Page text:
26 Nov 2021
Australia’s runaway house prices have been re-writing the record books in the past year as the economy emerges from the COVID-19 pandemic and buyers scramble to get a foothold in the market.
But how has this price surge affected the country’s housing affordability? The latest ANZ-CoreLogic Housing Affordability Report shows there has been a broad decline in housing affordability across most metrics and regions.
“The pandemic has created a situation where the gap between those who have already achieved home ownership and those who haven't has widened.” – Felicity Emmett
The report looks at housing affordability across the spectrum of people who already own their own home, those who are aspirational homeowners and those who are renting.
ANZ senior economist Felicity Emmett says people who are trying to buy their first home and saving for a deposit have suffered the most significant deterioration in affordability measures.
“For people trying to achieve home ownership it now takes a record 10.2 years for a person on a median income to save (a deposit) for a median-priced home,” Emmett says. “If we go back to the start of the data in the early 2000s, that number was five and a half years. So over a long period we've seen this decline but the pandemic has really accentuated that.
“The way that the economy has evolved through the pandemic has created a situation where the gap between those who have already achieved home ownership and those who haven't has widened.”
CoreLogic’s head of research for Australia Eliza Owen explains it’s not just about affordability of buying but also renting. The proportion of income required to service rent at the median level in Australia rose to a record high 29.4 per cent in the June quarter, creating an additional challenge for those saving for a 20 per cent deposit because their rental costs are increasing as well. The proportion of income required to service a mortgage also rose to 37.2 per cent in the June quarter from 35.6 per cent at the end of March.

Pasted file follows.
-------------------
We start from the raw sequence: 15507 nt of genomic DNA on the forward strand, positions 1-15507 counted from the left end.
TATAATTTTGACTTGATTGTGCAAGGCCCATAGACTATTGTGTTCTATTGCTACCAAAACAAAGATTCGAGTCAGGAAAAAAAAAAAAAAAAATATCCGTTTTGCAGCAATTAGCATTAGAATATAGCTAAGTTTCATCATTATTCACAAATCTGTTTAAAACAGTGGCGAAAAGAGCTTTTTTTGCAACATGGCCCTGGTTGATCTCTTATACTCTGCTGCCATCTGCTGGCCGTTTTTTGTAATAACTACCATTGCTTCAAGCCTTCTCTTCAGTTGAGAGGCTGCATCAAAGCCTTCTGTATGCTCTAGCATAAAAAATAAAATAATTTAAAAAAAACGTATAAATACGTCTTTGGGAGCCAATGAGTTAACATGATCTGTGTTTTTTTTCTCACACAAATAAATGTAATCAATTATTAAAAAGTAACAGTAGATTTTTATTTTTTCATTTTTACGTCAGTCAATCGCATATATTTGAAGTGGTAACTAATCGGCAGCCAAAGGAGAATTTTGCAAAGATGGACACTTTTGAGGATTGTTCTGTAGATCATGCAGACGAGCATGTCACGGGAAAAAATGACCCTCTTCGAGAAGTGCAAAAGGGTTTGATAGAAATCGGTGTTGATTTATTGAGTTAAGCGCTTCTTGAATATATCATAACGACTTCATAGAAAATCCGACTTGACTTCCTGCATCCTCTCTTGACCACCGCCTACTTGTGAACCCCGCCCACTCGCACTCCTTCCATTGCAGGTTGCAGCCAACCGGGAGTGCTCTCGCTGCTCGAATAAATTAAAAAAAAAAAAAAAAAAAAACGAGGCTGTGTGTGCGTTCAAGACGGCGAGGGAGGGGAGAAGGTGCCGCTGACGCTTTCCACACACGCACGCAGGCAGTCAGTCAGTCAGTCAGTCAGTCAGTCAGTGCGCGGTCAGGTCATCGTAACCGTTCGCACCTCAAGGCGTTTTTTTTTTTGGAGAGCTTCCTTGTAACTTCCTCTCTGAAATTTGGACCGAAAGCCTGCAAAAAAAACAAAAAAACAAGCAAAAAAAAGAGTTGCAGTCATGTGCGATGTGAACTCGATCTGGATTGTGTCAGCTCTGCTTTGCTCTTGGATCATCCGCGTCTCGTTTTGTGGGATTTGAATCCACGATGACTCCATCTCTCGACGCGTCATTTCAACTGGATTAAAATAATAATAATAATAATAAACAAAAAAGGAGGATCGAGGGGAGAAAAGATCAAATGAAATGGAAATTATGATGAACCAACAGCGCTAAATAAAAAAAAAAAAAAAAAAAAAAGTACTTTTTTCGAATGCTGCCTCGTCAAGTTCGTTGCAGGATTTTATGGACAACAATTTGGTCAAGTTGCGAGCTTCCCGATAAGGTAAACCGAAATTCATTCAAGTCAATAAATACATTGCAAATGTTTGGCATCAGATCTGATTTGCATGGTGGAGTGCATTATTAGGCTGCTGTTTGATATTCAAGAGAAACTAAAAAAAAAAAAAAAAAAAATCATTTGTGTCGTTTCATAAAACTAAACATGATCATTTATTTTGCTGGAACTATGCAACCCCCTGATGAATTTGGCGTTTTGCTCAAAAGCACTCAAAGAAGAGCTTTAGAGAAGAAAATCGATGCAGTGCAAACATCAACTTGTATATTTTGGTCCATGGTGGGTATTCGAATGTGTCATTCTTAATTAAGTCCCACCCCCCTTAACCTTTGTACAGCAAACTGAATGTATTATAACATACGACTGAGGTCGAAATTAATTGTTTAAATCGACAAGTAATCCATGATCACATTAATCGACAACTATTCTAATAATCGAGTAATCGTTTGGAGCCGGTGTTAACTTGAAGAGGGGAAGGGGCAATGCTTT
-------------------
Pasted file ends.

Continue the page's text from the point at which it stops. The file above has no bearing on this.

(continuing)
“There's generally much higher portions of income required to service a mortgage when compared to renting when it comes to our largest cities of Sydney and Melbourne,” Owen says. “So in Melbourne it takes about 41 per cent of income to service a new mortgage, compared to 26 per cent of income to rent. That's been exacerbated by subdued performance of Melbourne's rental market since the onset of COVID-19.”
She says across Sydney there is an even bigger disparity with around 49 per cent of income required to service a new mortgage compared with just 31 per cent to service rent.
Those high expenses in Sydney led more people to relocate to other capital cities and the regions, Owen says. The pandemic further highlighted differences between the metropolitan and regional markets and how many Australians have changed the way they choose to live and work.
As a result dwelling price growth in regional markets outstripped capital cities. From the March 2020 quarter to the June 2021 quarter dwelling values across regional Australia increased 18 per cent compared with 11 per cent across the capital cities.